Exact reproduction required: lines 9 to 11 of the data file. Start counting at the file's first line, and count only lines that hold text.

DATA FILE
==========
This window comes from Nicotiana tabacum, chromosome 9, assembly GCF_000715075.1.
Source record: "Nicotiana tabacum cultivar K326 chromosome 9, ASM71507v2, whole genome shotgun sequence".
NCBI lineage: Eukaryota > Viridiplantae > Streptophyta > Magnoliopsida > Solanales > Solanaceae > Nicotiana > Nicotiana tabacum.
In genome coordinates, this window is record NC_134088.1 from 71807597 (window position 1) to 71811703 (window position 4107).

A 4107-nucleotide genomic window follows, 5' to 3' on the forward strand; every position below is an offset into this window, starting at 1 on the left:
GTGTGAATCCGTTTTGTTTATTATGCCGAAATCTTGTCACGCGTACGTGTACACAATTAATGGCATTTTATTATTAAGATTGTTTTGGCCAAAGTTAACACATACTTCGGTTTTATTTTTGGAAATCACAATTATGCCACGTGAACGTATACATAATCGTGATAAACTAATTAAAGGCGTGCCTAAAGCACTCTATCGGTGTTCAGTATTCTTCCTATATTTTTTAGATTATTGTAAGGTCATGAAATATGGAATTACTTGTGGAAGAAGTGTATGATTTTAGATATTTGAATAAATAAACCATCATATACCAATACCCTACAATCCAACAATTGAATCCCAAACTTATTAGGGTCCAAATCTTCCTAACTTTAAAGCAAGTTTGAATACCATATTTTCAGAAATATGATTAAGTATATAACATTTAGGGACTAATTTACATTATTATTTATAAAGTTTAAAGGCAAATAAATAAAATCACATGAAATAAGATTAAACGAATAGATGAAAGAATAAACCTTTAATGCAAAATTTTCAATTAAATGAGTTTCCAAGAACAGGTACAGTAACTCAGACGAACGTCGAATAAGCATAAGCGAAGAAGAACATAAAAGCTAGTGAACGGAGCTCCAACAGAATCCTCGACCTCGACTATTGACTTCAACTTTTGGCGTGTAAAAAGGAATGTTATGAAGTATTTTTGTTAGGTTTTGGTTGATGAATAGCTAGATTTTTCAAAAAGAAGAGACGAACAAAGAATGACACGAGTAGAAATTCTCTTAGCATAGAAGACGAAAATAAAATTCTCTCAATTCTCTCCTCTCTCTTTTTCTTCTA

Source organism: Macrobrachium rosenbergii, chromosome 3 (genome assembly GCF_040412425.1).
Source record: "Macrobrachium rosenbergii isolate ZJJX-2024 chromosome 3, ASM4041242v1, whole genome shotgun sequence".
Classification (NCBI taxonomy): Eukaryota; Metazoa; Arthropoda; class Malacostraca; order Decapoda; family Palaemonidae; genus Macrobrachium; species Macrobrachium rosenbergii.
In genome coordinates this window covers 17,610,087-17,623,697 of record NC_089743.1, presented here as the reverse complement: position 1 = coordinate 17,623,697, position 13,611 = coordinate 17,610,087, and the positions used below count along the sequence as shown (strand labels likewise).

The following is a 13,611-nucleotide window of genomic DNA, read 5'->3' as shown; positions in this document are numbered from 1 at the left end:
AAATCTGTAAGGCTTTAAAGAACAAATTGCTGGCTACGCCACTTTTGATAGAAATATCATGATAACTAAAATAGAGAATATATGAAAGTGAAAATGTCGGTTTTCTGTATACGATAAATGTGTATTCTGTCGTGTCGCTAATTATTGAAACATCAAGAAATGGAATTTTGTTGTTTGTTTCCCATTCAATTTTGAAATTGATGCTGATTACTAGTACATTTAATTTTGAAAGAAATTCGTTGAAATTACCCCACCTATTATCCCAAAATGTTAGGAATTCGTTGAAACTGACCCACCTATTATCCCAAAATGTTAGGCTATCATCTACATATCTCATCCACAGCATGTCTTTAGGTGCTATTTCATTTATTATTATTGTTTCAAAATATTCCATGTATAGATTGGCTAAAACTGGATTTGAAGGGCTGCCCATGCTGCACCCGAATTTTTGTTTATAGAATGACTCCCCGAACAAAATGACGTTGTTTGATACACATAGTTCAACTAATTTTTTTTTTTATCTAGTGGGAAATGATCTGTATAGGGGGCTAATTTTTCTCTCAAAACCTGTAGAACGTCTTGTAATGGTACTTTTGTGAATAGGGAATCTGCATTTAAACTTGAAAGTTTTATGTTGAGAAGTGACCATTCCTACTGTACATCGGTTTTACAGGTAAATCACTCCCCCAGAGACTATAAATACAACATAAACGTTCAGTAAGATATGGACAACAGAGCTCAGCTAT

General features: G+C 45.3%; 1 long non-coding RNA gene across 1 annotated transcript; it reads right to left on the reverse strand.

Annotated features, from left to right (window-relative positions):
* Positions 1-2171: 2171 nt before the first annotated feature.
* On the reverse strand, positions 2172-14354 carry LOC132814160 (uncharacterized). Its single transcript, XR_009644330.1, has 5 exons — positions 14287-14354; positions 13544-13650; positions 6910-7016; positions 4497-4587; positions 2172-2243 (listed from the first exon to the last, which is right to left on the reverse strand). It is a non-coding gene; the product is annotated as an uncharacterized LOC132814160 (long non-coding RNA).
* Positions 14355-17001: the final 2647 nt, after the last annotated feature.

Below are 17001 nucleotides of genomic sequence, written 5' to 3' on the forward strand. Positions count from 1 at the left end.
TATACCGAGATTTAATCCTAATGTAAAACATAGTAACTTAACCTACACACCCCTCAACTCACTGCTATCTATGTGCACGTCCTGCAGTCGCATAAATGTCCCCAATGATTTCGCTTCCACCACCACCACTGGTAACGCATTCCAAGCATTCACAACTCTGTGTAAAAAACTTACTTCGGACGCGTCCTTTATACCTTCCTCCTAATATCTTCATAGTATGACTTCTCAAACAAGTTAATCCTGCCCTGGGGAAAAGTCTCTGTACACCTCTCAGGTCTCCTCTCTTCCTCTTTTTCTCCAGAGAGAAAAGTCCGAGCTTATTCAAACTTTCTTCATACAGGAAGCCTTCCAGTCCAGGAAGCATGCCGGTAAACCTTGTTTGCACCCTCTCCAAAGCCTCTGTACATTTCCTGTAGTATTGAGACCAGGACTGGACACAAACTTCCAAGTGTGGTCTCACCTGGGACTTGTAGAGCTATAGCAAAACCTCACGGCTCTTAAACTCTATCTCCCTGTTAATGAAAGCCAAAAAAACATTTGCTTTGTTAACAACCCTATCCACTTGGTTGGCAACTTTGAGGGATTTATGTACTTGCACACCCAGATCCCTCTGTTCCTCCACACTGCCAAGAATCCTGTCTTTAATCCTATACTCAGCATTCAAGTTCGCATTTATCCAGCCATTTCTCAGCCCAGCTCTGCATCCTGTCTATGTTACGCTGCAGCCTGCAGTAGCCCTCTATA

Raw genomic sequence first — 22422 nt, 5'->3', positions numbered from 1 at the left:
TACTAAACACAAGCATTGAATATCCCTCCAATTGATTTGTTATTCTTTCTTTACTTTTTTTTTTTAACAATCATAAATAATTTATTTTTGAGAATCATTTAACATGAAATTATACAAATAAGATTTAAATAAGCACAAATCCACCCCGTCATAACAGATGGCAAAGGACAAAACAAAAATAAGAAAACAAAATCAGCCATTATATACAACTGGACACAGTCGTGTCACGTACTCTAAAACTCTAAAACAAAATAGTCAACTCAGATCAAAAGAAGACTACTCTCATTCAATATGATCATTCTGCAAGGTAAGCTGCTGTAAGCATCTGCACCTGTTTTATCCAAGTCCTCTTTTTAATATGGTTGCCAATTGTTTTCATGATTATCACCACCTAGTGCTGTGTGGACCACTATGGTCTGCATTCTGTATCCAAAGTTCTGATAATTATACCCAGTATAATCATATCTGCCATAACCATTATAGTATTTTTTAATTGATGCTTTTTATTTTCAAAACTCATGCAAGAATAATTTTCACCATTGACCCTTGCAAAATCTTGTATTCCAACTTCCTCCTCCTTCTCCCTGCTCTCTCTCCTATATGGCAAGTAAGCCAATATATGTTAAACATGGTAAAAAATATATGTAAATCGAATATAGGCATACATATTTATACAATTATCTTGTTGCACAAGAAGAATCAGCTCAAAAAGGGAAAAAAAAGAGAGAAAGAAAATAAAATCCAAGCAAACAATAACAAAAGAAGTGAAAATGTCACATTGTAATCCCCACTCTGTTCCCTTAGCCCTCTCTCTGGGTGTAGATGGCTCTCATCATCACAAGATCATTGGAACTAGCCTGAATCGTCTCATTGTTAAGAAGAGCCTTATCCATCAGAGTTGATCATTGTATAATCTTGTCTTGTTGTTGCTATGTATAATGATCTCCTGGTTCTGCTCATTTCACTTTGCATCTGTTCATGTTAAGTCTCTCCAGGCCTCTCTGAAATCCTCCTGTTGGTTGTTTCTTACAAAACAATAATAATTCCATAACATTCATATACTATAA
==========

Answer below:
Classification (NCBI taxonomy): Eukaryota; Metazoa; Arthropoda; class Malacostraca; order Decapoda; family Palaemonidae; genus Macrobrachium; species Macrobrachium rosenbergii.
In genome coordinates this window covers 17,610,087-17,623,697 of record NC_089743.1, presented here as the reverse complement: position 1 = coordinate 17,623,697, position 13,611 = coordinate 17,610,087, and the positions used below count along the sequence as shown (strand labels likewise).

The following is a 13,611-nucleotide window of genomic DNA, read 5'->3' as shown; positions in this document are numbered from 1 at the left end: